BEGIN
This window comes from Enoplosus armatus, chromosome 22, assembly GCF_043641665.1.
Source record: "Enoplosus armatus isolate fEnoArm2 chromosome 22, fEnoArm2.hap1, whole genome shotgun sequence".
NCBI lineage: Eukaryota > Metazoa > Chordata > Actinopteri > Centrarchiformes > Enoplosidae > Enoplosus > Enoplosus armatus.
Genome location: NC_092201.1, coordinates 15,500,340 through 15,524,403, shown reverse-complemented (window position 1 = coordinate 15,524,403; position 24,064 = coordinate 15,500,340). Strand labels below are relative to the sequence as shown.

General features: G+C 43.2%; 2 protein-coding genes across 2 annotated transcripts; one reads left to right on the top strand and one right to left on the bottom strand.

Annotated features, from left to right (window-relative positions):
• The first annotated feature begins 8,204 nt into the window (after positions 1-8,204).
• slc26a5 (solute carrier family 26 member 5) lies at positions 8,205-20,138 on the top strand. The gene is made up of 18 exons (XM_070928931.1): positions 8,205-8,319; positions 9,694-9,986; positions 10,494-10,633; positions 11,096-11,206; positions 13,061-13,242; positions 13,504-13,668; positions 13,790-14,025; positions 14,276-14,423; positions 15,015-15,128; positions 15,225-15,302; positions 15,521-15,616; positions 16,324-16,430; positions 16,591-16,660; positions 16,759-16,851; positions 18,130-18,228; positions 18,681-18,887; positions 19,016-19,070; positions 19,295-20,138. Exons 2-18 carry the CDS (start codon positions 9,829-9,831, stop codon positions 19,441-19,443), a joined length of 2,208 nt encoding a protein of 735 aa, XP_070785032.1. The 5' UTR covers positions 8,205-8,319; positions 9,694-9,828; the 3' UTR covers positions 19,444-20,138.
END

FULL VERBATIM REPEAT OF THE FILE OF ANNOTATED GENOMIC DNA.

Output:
This window comes from Enoplosus armatus, chromosome 22, assembly GCF_043641665.1.
Source record: "Enoplosus armatus isolate fEnoArm2 chromosome 22, fEnoArm2.hap1, whole genome shotgun sequence".
NCBI lineage: Eukaryota > Metazoa > Chordata > Actinopteri > Centrarchiformes > Enoplosidae > Enoplosus > Enoplosus armatus.
Genome location: NC_092201.1, coordinates 15,500,340 through 15,524,403, shown reverse-complemented (window position 1 = coordinate 15,524,403; position 24,064 = coordinate 15,500,340). Strand labels below are relative to the sequence as shown.

General features: G+C 43.2%; 2 protein-coding genes across 2 annotated transcripts; one reads left to right on the top strand and one right to left on the bottom strand.

Annotated features, from left to right (window-relative positions):
• The first annotated feature begins 8,204 nt into the window (after positions 1-8,204).
• slc26a5 (solute carrier family 26 member 5) lies at positions 8,205-20,138 on the top strand. The gene is made up of 18 exons (XM_070928931.1): positions 8,205-8,319; positions 9,694-9,986; positions 10,494-10,633; positions 11,096-11,206; positions 13,061-13,242; positions 13,504-13,668; positions 13,790-14,025; positions 14,276-14,423; positions 15,015-15,128; positions 15,225-15,302; positions 15,521-15,616; positions 16,324-16,430; positions 16,591-16,660; positions 16,759-16,851; positions 18,130-18,228; positions 18,681-18,887; positions 19,016-19,070; positions 19,295-20,138. Exons 2-18 carry the CDS (start codon positions 9,829-9,831, stop codon positions 19,441-19,443), a joined length of 2,208 nt encoding a protein of 735 aa, XP_070785032.1. The 5' UTR covers positions 8,205-8,319; positions 9,694-9,828; the 3' UTR covers positions 19,444-20,138.